Beating Breast Cancer – Part two – continued
“I’m over it all and I tell you, your life changes,” says Julie of her recovery and renewed love of life. “You just make yourself more positive about things. I actually wrote a list of things that if I got well – I was sitting in a park outside the hospital, I was sitting near some flowers, they were gardenias, because it was October. And I picked one and smelled it and thought ‘If I get to smell these flowers for the rest of my life, I’m going to be so lucky.’ It really made me realise how fragile life can be and how we have to really look at our lives differently, if we go through something like this.”
“We suffer so much when we are going through it, we want our lives to be normal again and sometimes you don’t get that chance,” she says acknowledging the over 2,600 women who lose the battle with breast cancer each year. “I go that chance to have a wonderful life and my life is the best life I could ever ask for. To me, I don’t care if I have a sore toe or whatever, as long as I’m on this earth, then I’m happy. It just makes you think of reality.”
Julie’s experience with a life threatening illness was certainly life changing, in the best way, but perhaps the real tragedy is that it takes a personal crisis of this magnitude to make people rethink what’s important.
“I made a list when I found out that I was well again, a list of what I wanted to do in this world. They weren’t things that I would say were expensive things. I just wanted to go out and walk Manly Dam – I’d never done that. Or go and do things that I’d thought about but never done them and thought, ‘One day I’ll do that?’ Just walking down Manly Beach at sunset. So I drop things now and I do these things because I don’t want to waste a minute of my life now,” says Julie of her renewed desire to embrace the simple things in life.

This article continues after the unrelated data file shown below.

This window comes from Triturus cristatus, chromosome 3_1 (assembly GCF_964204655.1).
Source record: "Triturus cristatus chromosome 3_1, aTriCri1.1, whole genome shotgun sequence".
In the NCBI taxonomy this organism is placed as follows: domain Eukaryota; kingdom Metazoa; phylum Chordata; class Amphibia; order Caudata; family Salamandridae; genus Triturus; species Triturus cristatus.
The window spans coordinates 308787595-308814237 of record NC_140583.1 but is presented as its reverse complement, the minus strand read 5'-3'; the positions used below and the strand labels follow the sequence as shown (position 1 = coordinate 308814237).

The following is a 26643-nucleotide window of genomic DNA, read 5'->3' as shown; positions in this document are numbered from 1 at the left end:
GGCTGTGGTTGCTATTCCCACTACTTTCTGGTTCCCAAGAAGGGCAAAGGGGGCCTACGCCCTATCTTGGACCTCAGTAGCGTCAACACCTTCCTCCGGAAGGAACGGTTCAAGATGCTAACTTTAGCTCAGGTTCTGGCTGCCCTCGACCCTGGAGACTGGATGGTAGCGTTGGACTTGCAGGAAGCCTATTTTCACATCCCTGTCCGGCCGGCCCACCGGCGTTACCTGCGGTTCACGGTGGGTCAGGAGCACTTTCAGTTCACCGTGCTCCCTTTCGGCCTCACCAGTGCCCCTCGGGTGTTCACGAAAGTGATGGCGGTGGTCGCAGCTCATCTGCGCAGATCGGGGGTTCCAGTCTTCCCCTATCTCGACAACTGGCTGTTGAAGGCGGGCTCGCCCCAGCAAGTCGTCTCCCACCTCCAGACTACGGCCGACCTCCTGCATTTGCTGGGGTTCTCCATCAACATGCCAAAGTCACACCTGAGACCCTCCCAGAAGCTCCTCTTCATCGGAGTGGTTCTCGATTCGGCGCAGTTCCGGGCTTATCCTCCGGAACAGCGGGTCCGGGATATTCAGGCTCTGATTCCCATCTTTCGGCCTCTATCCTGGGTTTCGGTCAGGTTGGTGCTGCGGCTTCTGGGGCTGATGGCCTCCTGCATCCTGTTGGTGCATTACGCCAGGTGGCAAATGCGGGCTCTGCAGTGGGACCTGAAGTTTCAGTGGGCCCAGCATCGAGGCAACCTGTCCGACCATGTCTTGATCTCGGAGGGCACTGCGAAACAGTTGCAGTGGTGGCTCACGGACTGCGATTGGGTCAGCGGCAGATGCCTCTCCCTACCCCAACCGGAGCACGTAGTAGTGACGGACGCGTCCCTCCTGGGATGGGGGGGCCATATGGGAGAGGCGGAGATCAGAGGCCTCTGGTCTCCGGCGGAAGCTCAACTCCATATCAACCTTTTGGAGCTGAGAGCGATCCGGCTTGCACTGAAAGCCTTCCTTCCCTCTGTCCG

And while Julie has certainly had more than her share of pain and misery, her philosophical approach to life allows her to focus squarely on the important things, and with a new positivity. “It’s made me more aware of things in my life and it’s made me a much better person. I don’t get so stressed out, I gave up my job and I work from home and I work part-time with my husband and he works from home, so we’re here all the time for our children. Crystal is 19 now and Andrew is nearly 15 but life has changed a lot for us. We re-evaluate our life probably once a year and think how can we better it by doing things or getting rid of things. It just makes you a much better person and I think that my husband is a much better person for it too. He’s been through it as well, so it’s made him a better person too.”
Her experiences with cancer throughout her life have become the driving force behind Julie’s self-confessed crusade, to raise awareness about breast cancer and to help, in any way possible, find a cure. We cannot emphasis enough the importance of ongoing breast health checks. If you are unsure about the technique ask your doctor to demonstrate it – it takes a few minutes and could save your life, like it did Julie’s.
“Check regularly because that is the most important part and to seek advice straight away. If you find a lump, or an indent or whatever, you go straightaway and do something about it. Mine was detected so early because I was on the ball and I didn’t leave it. And that’s why I’m here.”
By Sally Schofield